10) Be very careful when using public Wi-Fi; only connect to known providers. You should use a VPN if doing banking, online purchases, downloading software, or sending personal information in a public location.
11) Take care of physical security of devices, especially in public locations. Your computer should have a password, and always lock it when you leave it unattended. (Consider using a physical lock.)
Critical – Beware of Social Engineering
Remember, YOU (your actions) are the most vulnerable aspect of a completely secure computer. :-)
12) Don't open attachments or click on website links in emails from people you don't know! And be cautious about email attachments & website links from people you do know, especially if you are not expecting an attachment or the email seems out of place.
13) Understand Phishing and don't fall for it; cyber-criminals are trying to steal your passwords. E.g. your bank will NEVER email you asking for your password!
- The same is true for a random text/SMS message. Don’t click!!
- Never give out a text/SMS "verification code" to anyone! Your bank will not ask you to confirm the numbers they just texted to you!!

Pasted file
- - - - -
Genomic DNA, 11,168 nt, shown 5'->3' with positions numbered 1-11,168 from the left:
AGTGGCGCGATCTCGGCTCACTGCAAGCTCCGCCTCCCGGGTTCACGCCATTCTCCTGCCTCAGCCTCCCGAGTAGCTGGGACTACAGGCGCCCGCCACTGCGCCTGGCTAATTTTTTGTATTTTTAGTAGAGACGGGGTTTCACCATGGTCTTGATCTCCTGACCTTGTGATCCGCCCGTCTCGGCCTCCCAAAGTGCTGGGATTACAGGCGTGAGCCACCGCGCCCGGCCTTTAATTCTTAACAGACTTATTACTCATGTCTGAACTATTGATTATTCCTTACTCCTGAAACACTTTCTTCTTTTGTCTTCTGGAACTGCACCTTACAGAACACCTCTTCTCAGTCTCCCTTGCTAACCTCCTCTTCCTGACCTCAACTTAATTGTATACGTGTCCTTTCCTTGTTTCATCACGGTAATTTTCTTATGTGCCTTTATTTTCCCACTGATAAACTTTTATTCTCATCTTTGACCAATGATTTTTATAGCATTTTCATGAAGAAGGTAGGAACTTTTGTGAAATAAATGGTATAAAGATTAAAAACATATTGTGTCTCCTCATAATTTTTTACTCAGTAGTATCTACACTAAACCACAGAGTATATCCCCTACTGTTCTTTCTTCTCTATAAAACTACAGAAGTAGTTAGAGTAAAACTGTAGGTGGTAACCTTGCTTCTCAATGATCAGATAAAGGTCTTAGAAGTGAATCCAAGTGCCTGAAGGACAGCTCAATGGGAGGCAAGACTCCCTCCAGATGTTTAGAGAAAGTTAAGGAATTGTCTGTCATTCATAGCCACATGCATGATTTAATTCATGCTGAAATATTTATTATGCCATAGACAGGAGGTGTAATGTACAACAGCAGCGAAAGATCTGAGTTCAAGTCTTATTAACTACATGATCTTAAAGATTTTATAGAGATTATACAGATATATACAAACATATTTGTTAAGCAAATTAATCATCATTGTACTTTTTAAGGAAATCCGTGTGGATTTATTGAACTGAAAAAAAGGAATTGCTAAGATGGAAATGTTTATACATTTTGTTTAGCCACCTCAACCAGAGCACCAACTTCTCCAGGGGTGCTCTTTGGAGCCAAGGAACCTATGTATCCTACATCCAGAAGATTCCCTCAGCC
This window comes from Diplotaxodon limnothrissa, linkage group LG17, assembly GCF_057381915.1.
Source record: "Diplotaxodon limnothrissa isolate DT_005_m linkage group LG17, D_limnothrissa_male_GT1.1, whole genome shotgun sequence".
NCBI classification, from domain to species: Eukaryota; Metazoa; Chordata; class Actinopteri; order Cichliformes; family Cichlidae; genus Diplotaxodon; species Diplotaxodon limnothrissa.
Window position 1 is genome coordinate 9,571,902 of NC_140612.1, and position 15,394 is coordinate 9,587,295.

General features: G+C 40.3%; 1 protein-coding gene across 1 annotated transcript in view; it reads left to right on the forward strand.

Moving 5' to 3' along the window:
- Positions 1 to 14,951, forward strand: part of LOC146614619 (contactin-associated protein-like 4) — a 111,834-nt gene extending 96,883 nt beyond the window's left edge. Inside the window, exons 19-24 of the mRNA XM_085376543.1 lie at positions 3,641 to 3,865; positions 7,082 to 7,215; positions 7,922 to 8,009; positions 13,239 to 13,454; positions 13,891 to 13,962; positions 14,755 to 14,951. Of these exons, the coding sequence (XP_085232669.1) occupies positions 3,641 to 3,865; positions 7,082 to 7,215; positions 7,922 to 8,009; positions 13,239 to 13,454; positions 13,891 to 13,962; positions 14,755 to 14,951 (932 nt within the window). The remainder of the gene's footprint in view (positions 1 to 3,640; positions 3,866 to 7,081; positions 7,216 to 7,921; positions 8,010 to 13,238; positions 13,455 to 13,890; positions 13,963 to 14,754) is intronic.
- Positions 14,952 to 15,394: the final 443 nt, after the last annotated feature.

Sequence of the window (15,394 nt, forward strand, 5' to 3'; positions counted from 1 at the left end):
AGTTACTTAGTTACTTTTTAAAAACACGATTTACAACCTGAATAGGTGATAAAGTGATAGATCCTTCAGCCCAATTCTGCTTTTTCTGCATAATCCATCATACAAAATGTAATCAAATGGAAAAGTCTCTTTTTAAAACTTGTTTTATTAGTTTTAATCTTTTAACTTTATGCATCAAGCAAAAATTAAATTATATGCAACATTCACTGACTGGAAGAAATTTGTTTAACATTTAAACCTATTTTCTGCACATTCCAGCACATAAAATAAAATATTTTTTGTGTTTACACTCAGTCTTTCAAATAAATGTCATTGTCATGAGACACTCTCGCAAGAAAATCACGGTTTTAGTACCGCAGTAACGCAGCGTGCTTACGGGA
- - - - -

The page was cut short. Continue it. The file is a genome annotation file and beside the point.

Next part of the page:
14) Don't believe a website pop-up that tells you that you have a virus, an outdated program, and urges to you "click here" to scan/clean/update. Use your already-installed, trusted antivirus program.
Be Smart Online - Other Important Security Considerations
15) The most vulnerable program on your computer, even for Macs, is your web browser. Consider using a script blocking program: Google’s Chrome with uBlock Origin or Firefox with the NoScript plug-in.
- Don’t let your web browser store your passwords; these are easy for any hacker to steal! Use a Password Manager.
16) Consider the answers you use to password recovery services (i.e. "Forgot your password?"). Consider "lying" for any site that does NOT need to know that truth! :-) (Just remember your fake answers; store them in your encrypted Password Manager.)
17) Only make online purchases from reputable sites (usually providing a phone number) and that offer purchases with "https". Use Credit Card or PayPal or digital payment methods (e.g. Apple Pay or Google Pay), not a Debit Card, for all online purchases.
Protect your Children (and other Loved-Ones) - Online Accountability
18) Children are vulnerable, and their innocence may lead them to give out personal info online to those seeking to harm them. Furthermore, we all need protection from the dark side of the Internet. Follow the steps recommended below to be aware of your kids' online actions, especially on social networking sites like Facebook.
Further Suggested Measures - These may make your life easier!
19) Don't forward "urgent/important" emails without first verify the information, e.g. at www.truthorfiction.com
20) Protect your computer and electronic equipment from electrical problems.
21) Recycle your computer the right way, deleting all personal information first.
22) Protect any sensitive data you keep on flash drives, external hard drives, or backups - encrypt it.
23) Special considerations for traveling with a laptop or tablet.
24) Consider signing up for an Identity Theft Protection service.